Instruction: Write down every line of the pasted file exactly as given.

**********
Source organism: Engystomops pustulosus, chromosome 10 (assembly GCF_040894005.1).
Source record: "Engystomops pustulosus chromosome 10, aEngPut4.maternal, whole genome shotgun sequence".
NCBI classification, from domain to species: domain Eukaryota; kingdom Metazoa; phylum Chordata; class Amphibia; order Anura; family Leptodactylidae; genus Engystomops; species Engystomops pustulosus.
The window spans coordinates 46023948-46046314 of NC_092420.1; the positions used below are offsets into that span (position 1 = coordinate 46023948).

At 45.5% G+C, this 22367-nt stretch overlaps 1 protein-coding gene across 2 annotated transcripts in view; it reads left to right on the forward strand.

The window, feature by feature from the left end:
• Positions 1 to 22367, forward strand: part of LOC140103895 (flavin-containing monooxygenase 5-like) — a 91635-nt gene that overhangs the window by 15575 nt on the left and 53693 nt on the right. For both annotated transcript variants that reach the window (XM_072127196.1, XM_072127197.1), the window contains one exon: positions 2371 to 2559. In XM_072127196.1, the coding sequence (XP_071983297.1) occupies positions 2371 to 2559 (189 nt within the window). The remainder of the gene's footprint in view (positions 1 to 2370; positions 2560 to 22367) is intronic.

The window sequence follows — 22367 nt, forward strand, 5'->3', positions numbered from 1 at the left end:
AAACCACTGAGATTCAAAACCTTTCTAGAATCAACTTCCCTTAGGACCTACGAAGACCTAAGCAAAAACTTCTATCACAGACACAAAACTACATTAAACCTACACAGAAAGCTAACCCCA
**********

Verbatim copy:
Source organism: Engystomops pustulosus, chromosome 10 (assembly GCF_040894005.1).
Source record: "Engystomops pustulosus chromosome 10, aEngPut4.maternal, whole genome shotgun sequence".
NCBI classification, from domain to species: domain Eukaryota; kingdom Metazoa; phylum Chordata; class Amphibia; order Anura; family Leptodactylidae; genus Engystomops; species Engystomops pustulosus.
The window spans coordinates 46023948-46046314 of NC_092420.1; the positions used below are offsets into that span (position 1 = coordinate 46023948).

At 45.5% G+C, this 22367-nt stretch overlaps 1 protein-coding gene across 2 annotated transcripts in view; it reads left to right on the forward strand.

The window, feature by feature from the left end:
• Positions 1 to 22367, forward strand: part of LOC140103895 (flavin-containing monooxygenase 5-like) — a 91635-nt gene that overhangs the window by 15575 nt on the left and 53693 nt on the right. For both annotated transcript variants that reach the window (XM_072127196.1, XM_072127197.1), the window contains one exon: positions 2371 to 2559. In XM_072127196.1, the coding sequence (XP_071983297.1) occupies positions 2371 to 2559 (189 nt within the window). The remainder of the gene's footprint in view (positions 1 to 2370; positions 2560 to 22367) is intronic.

The window sequence follows — 22367 nt, forward strand, 5'->3', positions numbered from 1 at the left end:
AAACCACTGAGATTCAAAACCTTTCTAGAATCAACTTCCCTTAGGACCTACGAAGACCTAAGCAAAAACTTCTATCACAGACACAAAACTACATTAAACCTACACAGAAAGCTAACCCCA